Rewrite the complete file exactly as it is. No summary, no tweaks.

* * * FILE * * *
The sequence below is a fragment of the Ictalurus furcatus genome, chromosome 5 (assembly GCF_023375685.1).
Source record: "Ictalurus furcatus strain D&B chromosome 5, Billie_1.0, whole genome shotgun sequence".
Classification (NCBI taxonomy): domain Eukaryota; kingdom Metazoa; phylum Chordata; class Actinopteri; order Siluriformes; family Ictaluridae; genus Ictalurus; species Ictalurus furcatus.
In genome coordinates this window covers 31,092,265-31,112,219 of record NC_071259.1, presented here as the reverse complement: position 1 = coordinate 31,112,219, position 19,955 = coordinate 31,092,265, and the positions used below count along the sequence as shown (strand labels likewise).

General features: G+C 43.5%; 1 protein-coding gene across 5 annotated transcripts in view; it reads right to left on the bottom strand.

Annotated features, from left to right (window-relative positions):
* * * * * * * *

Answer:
The sequence below is a fragment of the Ictalurus furcatus genome, chromosome 5 (assembly GCF_023375685.1).
Source record: "Ictalurus furcatus strain D&B chromosome 5, Billie_1.0, whole genome shotgun sequence".
Classification (NCBI taxonomy): domain Eukaryota; kingdom Metazoa; phylum Chordata; class Actinopteri; order Siluriformes; family Ictaluridae; genus Ictalurus; species Ictalurus furcatus.
In genome coordinates this window covers 31,092,265-31,112,219 of record NC_071259.1, presented here as the reverse complement: position 1 = coordinate 31,112,219, position 19,955 = coordinate 31,092,265, and the positions used below count along the sequence as shown (strand labels likewise).

General features: G+C 43.5%; 1 protein-coding gene across 5 annotated transcripts in view; it reads right to left on the bottom strand.

Annotated features, from left to right (window-relative positions):